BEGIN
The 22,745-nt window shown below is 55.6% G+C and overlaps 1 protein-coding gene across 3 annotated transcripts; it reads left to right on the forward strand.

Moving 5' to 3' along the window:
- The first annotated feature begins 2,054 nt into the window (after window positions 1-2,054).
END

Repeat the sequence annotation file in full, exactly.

The 22,745-nt window shown below is 55.6% G+C and overlaps 1 protein-coding gene across 3 annotated transcripts; it reads left to right on the forward strand.

Moving 5' to 3' along the window:
- The first annotated feature begins 2,054 nt into the window (after window positions 1-2,054).